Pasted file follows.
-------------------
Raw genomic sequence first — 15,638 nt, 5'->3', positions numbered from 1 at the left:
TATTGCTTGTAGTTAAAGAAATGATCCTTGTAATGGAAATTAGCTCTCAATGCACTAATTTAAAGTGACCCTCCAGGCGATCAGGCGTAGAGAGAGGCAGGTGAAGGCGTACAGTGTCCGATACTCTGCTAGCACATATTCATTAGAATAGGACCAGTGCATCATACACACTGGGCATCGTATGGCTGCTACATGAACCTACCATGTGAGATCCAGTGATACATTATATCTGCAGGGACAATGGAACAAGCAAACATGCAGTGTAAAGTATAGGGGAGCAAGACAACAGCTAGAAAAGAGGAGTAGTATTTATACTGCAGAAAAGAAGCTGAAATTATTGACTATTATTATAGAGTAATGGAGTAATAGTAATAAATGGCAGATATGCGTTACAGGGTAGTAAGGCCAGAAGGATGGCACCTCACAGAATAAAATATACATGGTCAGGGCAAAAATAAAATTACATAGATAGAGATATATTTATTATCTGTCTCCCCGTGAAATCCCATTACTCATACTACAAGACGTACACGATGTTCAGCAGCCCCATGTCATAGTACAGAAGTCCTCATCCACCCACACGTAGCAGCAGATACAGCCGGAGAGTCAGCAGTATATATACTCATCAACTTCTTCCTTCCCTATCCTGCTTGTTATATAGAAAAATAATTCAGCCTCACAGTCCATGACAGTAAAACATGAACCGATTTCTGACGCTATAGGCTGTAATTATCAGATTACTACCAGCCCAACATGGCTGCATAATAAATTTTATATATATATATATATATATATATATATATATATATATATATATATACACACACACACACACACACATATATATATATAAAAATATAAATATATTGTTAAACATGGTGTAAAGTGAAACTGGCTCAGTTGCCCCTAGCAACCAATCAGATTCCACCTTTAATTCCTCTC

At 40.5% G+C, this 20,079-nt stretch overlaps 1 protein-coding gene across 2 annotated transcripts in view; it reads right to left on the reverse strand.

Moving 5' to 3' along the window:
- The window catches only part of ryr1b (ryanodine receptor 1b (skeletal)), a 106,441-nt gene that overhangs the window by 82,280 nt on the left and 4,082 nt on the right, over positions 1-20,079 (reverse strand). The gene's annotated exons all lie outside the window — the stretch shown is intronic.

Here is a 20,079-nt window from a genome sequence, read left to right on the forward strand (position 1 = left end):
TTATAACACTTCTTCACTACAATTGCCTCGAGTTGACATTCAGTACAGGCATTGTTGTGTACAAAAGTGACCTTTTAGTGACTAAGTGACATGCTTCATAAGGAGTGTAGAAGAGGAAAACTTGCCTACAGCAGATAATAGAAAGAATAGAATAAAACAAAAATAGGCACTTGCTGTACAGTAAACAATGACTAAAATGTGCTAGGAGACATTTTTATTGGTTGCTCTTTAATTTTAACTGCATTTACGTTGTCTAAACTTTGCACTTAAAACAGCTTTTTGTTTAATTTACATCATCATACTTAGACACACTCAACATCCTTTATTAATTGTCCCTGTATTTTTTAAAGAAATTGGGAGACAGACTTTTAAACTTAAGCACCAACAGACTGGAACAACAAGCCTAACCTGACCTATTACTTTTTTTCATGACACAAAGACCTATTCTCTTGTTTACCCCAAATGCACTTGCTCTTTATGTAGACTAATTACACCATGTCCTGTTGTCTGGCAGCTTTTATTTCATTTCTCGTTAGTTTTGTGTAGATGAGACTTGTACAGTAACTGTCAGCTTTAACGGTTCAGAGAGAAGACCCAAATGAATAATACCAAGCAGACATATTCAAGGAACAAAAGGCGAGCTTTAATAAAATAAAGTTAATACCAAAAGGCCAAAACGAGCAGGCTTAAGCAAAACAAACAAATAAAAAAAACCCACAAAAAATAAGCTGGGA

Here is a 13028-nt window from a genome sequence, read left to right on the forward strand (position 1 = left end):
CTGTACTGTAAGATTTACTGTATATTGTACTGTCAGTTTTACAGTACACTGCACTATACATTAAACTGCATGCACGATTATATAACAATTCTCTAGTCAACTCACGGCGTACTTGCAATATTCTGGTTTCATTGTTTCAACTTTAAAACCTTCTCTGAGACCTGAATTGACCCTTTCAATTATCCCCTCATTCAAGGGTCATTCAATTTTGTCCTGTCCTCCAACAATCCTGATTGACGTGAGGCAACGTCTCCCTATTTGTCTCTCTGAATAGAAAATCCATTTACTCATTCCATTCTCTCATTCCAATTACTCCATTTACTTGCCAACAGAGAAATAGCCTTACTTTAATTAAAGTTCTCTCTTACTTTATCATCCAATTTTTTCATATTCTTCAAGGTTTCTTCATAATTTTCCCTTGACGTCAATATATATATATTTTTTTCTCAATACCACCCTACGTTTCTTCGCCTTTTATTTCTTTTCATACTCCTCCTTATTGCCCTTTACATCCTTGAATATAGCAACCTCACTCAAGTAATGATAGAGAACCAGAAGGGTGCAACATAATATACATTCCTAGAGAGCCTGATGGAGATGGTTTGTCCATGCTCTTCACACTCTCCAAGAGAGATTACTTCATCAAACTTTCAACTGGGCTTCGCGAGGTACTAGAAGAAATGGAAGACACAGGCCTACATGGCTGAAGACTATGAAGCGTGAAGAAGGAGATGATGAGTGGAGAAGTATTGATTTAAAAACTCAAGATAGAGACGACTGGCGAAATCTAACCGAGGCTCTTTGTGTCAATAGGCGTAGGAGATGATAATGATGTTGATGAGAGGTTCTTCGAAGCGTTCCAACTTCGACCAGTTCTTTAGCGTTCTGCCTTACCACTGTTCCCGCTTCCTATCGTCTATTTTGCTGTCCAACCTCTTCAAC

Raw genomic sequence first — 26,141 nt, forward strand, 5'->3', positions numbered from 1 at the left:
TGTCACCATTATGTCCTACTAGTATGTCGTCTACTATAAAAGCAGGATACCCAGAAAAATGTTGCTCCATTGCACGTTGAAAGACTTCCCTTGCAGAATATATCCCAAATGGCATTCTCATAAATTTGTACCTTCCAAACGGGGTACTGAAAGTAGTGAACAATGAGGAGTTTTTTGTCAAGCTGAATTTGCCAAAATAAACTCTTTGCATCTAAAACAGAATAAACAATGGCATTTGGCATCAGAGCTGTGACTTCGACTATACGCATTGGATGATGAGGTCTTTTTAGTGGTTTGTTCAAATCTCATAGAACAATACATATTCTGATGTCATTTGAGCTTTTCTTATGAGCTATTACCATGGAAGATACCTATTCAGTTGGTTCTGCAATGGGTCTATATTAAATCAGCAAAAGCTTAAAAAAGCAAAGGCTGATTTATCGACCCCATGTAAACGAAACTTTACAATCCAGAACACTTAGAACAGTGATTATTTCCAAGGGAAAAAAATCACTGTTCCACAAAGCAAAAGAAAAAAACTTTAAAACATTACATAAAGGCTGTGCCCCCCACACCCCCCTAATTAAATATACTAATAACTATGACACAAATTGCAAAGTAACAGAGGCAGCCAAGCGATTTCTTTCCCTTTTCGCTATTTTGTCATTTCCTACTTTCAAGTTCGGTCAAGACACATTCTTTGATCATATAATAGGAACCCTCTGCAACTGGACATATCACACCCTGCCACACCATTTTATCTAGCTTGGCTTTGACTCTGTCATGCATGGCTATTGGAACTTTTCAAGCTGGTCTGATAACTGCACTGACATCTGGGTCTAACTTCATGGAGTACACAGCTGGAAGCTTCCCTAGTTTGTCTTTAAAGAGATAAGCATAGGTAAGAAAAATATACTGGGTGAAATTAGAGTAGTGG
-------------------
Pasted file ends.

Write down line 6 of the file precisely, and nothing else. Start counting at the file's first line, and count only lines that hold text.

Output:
Here is a 20,079-nt window from a genome sequence, read left to right on the forward strand (position 1 = left end):